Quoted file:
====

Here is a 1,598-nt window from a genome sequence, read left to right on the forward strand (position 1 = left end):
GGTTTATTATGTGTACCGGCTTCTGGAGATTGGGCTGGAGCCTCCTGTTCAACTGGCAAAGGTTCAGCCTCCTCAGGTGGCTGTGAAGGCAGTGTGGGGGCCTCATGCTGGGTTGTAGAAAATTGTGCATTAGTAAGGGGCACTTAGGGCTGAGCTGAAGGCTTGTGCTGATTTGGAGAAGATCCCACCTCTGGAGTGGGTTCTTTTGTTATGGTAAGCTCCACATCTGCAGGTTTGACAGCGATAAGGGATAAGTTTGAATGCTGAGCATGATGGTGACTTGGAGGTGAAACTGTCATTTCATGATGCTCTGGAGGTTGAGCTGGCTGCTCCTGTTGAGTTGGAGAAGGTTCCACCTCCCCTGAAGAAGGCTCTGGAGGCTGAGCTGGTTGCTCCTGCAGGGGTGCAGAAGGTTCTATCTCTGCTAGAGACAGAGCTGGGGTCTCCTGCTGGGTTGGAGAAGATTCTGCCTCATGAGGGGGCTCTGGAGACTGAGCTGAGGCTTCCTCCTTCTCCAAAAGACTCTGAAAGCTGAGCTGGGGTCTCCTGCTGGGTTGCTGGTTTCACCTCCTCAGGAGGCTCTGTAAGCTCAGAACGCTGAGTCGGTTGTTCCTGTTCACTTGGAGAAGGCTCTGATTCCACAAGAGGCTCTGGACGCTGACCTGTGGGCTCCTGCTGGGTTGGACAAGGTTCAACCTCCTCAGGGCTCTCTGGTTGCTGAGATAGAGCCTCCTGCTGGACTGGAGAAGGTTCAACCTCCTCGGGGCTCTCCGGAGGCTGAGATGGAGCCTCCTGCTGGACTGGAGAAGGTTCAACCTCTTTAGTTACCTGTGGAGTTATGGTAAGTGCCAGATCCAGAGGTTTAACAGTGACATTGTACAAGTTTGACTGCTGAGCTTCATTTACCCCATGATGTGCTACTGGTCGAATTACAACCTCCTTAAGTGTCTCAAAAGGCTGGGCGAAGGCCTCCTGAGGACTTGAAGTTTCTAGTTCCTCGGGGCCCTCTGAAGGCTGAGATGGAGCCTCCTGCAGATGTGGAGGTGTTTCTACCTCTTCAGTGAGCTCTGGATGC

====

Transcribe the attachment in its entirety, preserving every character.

Here is a 1,598-nt window from a genome sequence, read left to right on the forward strand (position 1 = left end):
GGTTTATTATGTGTACCGGCTTCTGGAGATTGGGCTGGAGCCTCCTGTTCAACTGGCAAAGGTTCAGCCTCCTCAGGTGGCTGTGAAGGCAGTGTGGGGGCCTCATGCTGGGTTGTAGAAAATTGTGCATTAGTAAGGGGCACTTAGGGCTGAGCTGAAGGCTTGTGCTGATTTGGAGAAGATCCCACCTCTGGAGTGGGTTCTTTTGTTATGGTAAGCTCCACATCTGCAGGTTTGACAGCGATAAGGGATAAGTTTGAATGCTGAGCATGATGGTGACTTGGAGGTGAAACTGTCATTTCATGATGCTCTGGAGGTTGAGCTGGCTGCTCCTGTTGAGTTGGAGAAGGTTCCACCTCCCCTGAAGAAGGCTCTGGAGGCTGAGCTGGTTGCTCCTGCAGGGGTGCAGAAGGTTCTATCTCTGCTAGAGACAGAGCTGGGGTCTCCTGCTGGGTTGGAGAAGATTCTGCCTCATGAGGGGGCTCTGGAGACTGAGCTGAGGCTTCCTCCTTCTCCAAAAGACTCTGAAAGCTGAGCTGGGGTCTCCTGCTGGGTTGCTGGTTTCACCTCCTCAGGAGGCTCTGTAAGCTCAGAACGCTGAGTCGGTTGTTCCTGTTCACTTGGAGAAGGCTCTGATTCCACAAGAGGCTCTGGACGCTGACCTGTGGGCTCCTGCTGGGTTGGACAAGGTTCAACCTCCTCAGGGCTCTCTGGTTGCTGAGATAGAGCCTCCTGCTGGACTGGAGAAGGTTCAACCTCCTCGGGGCTCTCCGGAGGCTGAGATGGAGCCTCCTGCTGGACTGGAGAAGGTTCAACCTCTTTAGTTACCTGTGGAGTTATGGTAAGTGCCAGATCCAGAGGTTTAACAGTGACATTGTACAAGTTTGACTGCTGAGCTTCATTTACCCCATGATGTGCTACTGGTCGAATTACAACCTCCTTAAGTGTCTCAAAAGGCTGGGCGAAGGCCTCCTGAGGACTTGAAGTTTCTAGTTCCTCGGGGCCCTCTGAAGGCTGAGATGGAGCCTCCTGCAGATGTGGAGGTGTTTCTACCTCTTCAGTGAGCTCTGGATGC